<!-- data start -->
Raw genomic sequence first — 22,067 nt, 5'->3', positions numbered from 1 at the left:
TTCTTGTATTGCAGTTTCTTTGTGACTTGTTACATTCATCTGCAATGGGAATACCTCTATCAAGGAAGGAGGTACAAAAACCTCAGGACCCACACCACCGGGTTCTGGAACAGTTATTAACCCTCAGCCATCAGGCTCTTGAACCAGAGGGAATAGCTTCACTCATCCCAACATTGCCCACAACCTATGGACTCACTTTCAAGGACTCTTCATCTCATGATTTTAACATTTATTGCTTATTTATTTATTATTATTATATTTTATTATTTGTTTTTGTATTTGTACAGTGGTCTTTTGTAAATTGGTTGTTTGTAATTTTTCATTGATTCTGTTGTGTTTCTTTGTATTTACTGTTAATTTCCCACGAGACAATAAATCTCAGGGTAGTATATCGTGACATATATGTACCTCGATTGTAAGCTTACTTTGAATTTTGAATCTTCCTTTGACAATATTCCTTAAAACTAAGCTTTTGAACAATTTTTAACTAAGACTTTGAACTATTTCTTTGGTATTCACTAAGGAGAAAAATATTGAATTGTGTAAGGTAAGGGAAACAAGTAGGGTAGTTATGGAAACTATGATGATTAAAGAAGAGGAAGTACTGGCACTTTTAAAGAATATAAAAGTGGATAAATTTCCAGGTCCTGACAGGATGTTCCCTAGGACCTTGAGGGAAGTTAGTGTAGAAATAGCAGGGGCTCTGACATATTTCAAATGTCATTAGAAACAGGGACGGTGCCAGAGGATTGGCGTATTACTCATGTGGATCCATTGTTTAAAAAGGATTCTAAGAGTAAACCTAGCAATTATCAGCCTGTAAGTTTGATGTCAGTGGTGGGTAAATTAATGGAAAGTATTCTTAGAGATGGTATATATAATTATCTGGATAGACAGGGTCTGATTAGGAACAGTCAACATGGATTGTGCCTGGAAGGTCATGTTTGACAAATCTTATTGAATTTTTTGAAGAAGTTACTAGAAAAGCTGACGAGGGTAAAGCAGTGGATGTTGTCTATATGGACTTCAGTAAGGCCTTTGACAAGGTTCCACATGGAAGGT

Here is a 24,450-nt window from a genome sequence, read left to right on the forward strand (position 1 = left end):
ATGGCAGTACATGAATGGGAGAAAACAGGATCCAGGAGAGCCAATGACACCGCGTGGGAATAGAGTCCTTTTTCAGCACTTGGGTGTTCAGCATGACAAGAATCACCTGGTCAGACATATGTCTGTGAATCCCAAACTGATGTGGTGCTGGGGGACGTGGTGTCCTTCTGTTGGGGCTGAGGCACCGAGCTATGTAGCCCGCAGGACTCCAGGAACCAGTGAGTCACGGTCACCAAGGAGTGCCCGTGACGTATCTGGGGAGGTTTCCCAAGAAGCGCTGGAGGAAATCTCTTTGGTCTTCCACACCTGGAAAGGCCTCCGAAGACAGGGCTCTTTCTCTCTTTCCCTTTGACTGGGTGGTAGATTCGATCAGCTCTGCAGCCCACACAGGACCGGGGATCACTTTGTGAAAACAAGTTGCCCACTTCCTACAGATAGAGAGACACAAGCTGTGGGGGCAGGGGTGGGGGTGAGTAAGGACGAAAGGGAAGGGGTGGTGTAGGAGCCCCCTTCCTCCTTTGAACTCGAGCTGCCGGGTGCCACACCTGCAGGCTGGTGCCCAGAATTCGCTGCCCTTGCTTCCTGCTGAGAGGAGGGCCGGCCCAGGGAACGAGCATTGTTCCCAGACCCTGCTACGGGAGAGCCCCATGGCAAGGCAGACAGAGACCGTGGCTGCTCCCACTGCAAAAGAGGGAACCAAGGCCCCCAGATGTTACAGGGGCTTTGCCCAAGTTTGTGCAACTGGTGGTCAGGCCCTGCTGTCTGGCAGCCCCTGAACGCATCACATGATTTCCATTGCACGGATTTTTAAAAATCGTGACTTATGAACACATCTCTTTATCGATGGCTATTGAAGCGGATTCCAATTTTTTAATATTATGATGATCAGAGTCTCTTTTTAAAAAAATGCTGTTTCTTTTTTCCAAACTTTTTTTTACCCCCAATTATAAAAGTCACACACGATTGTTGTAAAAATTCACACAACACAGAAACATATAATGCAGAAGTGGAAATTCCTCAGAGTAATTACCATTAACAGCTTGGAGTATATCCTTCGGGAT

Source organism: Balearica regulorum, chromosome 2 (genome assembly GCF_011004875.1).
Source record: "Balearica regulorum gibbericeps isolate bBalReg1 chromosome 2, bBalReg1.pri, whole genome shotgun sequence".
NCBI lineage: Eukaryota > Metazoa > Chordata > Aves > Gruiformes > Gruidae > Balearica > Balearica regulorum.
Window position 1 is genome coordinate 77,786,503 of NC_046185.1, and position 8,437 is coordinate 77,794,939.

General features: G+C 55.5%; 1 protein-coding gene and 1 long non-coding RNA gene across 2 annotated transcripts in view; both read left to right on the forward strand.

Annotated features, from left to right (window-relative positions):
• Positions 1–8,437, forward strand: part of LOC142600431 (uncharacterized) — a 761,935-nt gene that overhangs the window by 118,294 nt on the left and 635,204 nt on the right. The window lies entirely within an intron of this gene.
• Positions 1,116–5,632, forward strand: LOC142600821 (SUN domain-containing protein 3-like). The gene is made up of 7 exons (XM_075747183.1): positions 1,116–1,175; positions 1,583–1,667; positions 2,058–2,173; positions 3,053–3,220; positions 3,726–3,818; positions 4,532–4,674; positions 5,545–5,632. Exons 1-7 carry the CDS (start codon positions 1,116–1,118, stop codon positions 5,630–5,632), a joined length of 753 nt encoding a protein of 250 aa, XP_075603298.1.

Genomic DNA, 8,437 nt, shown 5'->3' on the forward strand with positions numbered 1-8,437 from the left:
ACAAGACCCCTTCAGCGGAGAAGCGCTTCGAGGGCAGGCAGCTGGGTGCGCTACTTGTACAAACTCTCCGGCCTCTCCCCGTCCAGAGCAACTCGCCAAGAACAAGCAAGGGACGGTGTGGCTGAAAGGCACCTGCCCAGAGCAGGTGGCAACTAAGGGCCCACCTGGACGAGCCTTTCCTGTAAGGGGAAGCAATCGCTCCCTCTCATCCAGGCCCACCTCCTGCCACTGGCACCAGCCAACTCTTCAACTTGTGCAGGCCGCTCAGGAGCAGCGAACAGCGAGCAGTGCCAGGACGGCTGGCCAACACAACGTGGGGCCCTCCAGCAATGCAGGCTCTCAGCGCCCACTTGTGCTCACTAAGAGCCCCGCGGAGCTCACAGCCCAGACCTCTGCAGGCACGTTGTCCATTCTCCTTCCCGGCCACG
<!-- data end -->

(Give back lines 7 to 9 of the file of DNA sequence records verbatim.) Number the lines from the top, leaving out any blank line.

NCBI lineage: Eukaryota > Metazoa > Chordata > Aves > Gruiformes > Gruidae > Balearica > Balearica regulorum.
Window position 1 is genome coordinate 77,786,503 of NC_046185.1, and position 8,437 is coordinate 77,794,939.

General features: G+C 55.5%; 1 protein-coding gene and 1 long non-coding RNA gene across 2 annotated transcripts in view; both read left to right on the forward strand.